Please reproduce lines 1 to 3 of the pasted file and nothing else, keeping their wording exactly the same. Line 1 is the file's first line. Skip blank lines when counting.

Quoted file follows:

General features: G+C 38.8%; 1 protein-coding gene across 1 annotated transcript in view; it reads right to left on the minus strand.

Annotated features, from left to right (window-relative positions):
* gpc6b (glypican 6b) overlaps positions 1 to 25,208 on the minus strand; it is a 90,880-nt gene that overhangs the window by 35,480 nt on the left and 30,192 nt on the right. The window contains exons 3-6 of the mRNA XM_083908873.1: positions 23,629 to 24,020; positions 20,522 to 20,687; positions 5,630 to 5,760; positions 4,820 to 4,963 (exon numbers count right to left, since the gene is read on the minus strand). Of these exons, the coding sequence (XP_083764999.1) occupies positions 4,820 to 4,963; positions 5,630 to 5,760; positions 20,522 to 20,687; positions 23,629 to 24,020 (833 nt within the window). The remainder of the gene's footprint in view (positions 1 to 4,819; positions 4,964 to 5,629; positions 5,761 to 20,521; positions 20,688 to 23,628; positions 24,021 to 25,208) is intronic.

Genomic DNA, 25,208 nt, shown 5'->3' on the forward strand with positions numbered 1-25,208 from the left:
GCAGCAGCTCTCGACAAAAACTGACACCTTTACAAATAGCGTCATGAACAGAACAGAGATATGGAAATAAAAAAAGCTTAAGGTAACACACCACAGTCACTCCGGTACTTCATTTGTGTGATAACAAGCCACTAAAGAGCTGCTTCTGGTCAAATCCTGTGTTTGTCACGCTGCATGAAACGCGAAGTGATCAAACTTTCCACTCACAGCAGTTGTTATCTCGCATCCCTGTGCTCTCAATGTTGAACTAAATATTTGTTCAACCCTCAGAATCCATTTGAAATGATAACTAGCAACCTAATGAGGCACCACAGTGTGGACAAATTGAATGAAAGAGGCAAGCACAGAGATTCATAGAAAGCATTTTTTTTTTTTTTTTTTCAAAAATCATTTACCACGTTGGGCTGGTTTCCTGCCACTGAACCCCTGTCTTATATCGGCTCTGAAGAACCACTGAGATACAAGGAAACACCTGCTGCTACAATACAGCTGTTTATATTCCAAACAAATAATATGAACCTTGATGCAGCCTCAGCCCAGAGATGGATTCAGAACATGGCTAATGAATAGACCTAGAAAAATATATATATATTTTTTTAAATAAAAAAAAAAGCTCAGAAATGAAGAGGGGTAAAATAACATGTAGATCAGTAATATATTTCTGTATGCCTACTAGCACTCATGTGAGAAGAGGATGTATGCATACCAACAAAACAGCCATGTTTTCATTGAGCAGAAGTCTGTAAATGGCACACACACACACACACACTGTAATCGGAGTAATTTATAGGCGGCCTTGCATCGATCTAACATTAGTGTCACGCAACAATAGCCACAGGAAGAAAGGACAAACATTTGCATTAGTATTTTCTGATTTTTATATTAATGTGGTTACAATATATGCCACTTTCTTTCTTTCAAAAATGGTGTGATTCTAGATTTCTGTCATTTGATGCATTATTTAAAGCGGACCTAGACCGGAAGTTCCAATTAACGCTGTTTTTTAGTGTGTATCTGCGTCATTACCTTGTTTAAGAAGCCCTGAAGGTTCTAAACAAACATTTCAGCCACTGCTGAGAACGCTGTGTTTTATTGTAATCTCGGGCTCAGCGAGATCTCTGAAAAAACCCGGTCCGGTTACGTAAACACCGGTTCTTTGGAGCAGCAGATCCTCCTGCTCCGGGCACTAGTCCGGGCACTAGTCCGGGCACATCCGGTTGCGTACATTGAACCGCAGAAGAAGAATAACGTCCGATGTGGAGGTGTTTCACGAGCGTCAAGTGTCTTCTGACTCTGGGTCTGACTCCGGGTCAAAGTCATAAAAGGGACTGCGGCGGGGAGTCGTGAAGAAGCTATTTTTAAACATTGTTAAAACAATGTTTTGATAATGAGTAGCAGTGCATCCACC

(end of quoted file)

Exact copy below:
General features: G+C 38.8%; 1 protein-coding gene across 1 annotated transcript in view; it reads right to left on the minus strand.

Annotated features, from left to right (window-relative positions):
* gpc6b (glypican 6b) overlaps positions 1 to 25,208 on the minus strand; it is a 90,880-nt gene that overhangs the window by 35,480 nt on the left and 30,192 nt on the right. The window contains exons 3-6 of the mRNA XM_083908873.1: positions 23,629 to 24,020; positions 20,522 to 20,687; positions 5,630 to 5,760; positions 4,820 to 4,963 (exon numbers count right to left, since the gene is read on the minus strand). Of these exons, the coding sequence (XP_083764999.1) occupies positions 4,820 to 4,963; positions 5,630 to 5,760; positions 20,522 to 20,687; positions 23,629 to 24,020 (833 nt within the window). The remainder of the gene's footprint in view (positions 1 to 4,819; positions 4,964 to 5,629; positions 5,761 to 20,521; positions 20,688 to 23,628; positions 24,021 to 25,208) is intronic.